not really to make yourself tired so you will sleep on the plane (which
    doesn’t help at all with jet lag) but just to start adjusting to your new
    time in your own environment.

    * On your first day in the new country, don’t nap, don’t sit
    (especially on comfortable couches), and don’t go to bed before 10pm.

    Also, try not to abuse coffee:  the more you confuse your stomach with
    unusual quantities of drinks and meals taken at odd times, the harder it
    will be for your body to get used to your new schedule.  Ideally, you
    simply want your metabolism to believe that instead of a 24-hour day, you
    are just going through a 33-hour day and that your sleep pattern doesn’t
    need to be altered to handle it.

    That’s it.  Follow these simple instructions and even a nine hour time
    difference will have absolutely no effect on your body.
     

  • I flew on one of Virgin Atlantic’s latest aircrafts on the way back, and
    it featured the best entertainment system I have seen on an international
    flight by far:  about fifty movies to choose from, entire seasons of TV
    series, news, games, etc…  It’s all there.  You can also pause,
    rewind and fast forward everything at leisure.  Absolutely fantastic if
    you’re not the reading type on planes.
     
  • Cell phone interoperability has come a long way and works close to
    perfectly now.  My trusted 6630 (which took the pictures above) worked beautifully and never lost GSM
    connectivity.  I actually travel with two phones and interestingly,
    they picked two different roaming carriers while in France (Orange and
    Bouygtel).  This is quite puzzling since both are Cingular, but it was
    a good opportunity to experiment.  No surprise there:  both phone
    calls and SMS worked seamlessly, the only glitch being that one of the two
    carriers refused to give me caller ID.  Not a big deal.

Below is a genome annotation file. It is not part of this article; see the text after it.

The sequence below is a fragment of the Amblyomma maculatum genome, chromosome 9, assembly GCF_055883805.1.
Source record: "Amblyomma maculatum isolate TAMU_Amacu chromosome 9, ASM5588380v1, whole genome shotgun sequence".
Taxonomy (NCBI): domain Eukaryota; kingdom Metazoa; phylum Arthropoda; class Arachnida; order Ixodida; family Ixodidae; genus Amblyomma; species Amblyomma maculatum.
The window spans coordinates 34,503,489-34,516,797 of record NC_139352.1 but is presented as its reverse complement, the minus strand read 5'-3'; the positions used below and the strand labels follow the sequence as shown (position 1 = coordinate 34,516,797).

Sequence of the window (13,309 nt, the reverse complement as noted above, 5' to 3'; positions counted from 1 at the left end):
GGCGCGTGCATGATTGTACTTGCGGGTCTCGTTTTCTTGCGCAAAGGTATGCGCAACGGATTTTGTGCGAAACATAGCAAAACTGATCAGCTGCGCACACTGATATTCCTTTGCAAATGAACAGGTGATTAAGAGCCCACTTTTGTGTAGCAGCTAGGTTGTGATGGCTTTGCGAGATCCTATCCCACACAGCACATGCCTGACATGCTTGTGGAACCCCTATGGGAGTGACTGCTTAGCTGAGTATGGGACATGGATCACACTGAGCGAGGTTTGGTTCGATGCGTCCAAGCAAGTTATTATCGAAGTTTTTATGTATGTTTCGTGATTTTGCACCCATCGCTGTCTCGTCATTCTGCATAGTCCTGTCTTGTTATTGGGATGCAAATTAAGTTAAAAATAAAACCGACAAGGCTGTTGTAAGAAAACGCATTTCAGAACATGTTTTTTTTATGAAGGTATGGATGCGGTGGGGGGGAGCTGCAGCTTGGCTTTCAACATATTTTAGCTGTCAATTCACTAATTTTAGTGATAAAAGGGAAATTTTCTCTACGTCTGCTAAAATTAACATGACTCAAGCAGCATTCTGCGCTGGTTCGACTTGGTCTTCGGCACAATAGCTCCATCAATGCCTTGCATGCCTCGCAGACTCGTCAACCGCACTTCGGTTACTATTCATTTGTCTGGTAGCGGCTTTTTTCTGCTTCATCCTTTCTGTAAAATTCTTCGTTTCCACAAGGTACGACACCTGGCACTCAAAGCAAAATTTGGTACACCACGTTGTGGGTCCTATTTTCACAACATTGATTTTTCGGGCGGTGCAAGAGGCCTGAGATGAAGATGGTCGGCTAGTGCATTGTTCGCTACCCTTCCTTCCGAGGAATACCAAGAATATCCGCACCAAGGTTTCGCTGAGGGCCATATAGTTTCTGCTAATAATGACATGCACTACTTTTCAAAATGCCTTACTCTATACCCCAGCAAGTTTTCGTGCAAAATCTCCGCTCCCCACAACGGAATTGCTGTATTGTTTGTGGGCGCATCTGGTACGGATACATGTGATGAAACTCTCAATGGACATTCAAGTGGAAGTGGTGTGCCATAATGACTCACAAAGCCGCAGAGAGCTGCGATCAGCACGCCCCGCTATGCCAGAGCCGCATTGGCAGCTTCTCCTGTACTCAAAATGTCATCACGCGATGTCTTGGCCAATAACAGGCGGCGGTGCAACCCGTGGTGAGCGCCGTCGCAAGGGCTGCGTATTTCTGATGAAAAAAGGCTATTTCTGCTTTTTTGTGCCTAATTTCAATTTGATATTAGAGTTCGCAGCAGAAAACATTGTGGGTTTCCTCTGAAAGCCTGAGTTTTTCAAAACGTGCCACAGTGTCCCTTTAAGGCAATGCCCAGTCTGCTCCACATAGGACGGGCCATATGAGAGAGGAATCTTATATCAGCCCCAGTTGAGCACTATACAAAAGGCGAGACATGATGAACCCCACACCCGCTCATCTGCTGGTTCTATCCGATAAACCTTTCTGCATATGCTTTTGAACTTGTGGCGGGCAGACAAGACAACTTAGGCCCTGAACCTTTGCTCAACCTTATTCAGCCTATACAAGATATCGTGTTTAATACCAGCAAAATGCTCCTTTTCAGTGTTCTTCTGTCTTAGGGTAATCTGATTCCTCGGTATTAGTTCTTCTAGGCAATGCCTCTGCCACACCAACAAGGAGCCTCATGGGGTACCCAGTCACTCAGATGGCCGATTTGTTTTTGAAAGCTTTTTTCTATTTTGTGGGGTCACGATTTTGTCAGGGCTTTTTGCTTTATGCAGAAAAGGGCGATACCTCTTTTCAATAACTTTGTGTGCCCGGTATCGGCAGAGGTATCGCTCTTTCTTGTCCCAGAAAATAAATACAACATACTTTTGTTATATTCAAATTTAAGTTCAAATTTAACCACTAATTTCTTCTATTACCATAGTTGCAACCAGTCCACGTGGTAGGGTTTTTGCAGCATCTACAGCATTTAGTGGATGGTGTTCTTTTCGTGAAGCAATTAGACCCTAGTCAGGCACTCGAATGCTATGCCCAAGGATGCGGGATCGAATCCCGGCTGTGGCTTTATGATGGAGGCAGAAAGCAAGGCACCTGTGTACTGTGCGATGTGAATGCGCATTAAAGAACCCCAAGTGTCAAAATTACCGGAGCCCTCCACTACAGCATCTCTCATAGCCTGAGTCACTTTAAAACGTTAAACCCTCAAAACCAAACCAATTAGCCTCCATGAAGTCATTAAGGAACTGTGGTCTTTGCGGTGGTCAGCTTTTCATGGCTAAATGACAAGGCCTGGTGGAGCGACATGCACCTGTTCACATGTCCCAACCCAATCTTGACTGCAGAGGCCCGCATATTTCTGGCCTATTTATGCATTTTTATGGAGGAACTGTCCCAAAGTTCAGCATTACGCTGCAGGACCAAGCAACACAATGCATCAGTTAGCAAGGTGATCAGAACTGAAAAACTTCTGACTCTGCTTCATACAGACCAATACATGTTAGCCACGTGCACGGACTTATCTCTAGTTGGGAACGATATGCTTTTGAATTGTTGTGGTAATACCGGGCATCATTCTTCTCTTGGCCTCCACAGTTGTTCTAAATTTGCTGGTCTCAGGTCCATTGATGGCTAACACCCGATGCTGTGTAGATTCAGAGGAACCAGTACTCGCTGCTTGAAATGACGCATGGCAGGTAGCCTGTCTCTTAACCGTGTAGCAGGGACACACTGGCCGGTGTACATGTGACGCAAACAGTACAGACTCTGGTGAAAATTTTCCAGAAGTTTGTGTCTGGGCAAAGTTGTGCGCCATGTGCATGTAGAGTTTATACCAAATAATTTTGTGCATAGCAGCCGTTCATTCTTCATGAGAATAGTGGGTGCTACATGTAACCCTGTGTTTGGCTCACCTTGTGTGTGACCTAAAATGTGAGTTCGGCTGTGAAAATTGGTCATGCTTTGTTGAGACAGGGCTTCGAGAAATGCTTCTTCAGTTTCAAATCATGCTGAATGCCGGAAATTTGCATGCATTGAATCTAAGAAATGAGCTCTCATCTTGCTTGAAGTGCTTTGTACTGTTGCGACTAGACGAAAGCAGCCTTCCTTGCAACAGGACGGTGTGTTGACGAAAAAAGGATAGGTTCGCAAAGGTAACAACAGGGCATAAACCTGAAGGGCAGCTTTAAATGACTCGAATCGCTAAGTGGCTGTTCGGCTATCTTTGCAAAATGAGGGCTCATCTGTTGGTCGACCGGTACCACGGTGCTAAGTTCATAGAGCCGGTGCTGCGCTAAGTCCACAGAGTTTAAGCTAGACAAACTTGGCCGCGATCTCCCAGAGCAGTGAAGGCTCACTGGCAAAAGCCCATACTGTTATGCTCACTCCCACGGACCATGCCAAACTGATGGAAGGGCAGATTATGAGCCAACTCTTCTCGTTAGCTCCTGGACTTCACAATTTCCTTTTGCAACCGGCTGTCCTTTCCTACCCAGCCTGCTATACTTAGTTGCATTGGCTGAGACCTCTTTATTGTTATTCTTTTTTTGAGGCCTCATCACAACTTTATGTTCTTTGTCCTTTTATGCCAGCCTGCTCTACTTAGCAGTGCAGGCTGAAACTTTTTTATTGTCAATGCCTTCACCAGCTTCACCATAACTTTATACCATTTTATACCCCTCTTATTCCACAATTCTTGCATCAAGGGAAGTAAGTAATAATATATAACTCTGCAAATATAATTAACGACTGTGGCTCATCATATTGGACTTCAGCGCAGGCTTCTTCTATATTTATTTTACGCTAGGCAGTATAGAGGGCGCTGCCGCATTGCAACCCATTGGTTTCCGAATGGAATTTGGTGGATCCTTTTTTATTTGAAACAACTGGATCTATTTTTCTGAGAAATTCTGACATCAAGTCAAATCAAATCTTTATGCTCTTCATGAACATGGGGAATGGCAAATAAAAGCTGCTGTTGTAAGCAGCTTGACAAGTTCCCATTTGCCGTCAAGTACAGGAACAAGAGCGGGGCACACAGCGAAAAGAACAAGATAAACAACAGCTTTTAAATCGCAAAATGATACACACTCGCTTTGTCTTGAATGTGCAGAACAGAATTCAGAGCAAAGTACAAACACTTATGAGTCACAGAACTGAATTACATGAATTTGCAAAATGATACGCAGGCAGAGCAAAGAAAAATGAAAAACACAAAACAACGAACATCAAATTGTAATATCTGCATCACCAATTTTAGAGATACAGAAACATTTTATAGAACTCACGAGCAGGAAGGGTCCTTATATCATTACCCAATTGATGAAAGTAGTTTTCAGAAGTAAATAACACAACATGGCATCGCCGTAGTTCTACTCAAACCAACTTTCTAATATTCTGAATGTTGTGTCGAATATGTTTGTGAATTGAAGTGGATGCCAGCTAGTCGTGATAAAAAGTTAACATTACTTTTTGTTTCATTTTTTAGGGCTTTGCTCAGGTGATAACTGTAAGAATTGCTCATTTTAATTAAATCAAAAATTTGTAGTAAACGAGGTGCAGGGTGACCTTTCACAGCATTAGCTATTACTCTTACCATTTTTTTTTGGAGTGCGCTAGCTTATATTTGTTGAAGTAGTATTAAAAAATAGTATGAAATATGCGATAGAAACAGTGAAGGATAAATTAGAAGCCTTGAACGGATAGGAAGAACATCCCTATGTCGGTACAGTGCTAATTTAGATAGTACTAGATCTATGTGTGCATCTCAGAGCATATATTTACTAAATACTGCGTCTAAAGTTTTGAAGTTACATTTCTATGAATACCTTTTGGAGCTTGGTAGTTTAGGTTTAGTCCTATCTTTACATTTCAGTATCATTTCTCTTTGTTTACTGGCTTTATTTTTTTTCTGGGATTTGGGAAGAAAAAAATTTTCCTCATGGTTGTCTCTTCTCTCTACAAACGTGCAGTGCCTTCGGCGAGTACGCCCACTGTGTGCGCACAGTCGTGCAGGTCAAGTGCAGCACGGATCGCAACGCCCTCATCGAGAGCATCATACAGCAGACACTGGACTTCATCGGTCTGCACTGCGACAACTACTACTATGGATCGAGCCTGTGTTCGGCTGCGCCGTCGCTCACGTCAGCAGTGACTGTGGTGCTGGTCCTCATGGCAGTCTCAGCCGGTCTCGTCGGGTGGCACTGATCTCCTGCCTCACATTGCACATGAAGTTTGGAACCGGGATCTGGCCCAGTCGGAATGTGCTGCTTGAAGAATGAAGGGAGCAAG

I also experimented with sending SMS messages back to the US and between England and France,
    and everything worked fine.  Better:  even EDGE performed beautifully
    and allowed me to connect to the Internet through the Bluetooth modem while
    riding the Eurostar on my way to London (except in the tunnel, of course,
    but my phone quickly regained coverage when we came out and latched on O2 on
    the British territory).

Maybe we really live in a connected world after all.
 

The future of source files

I just finished reading a
very interesting
article
by Gregory Wilson that covers many issues that I feel strongly
about.  In a nutshell:

  • UNIX shells are a wonderful, albeit aging, invention.
  • COM is a very powerful framework that has enabled a formidable ecosystem
    of innovative technologies on the Windows platform.
  • No matter how hard we try, we don’t seem to be able to solve problems in
    only one language.
  • Even worse, we are increasingly mixing different languages in one source
    file.

My first observation is that this article fails to mention
MSH, Microsoft’s next
generation shell, which expands on the first two points by providing a type-safe
shell that formalizes the data that is exchanged through connecting processes. 
No more arcane and non-standard command-line switches, or hacks using regular
expressions to parse the output of all these tools.  MSH is a fascinating
tool and I’ll save its description to a future entry.

Gregory Wilson also makes the point that in the future, languages will be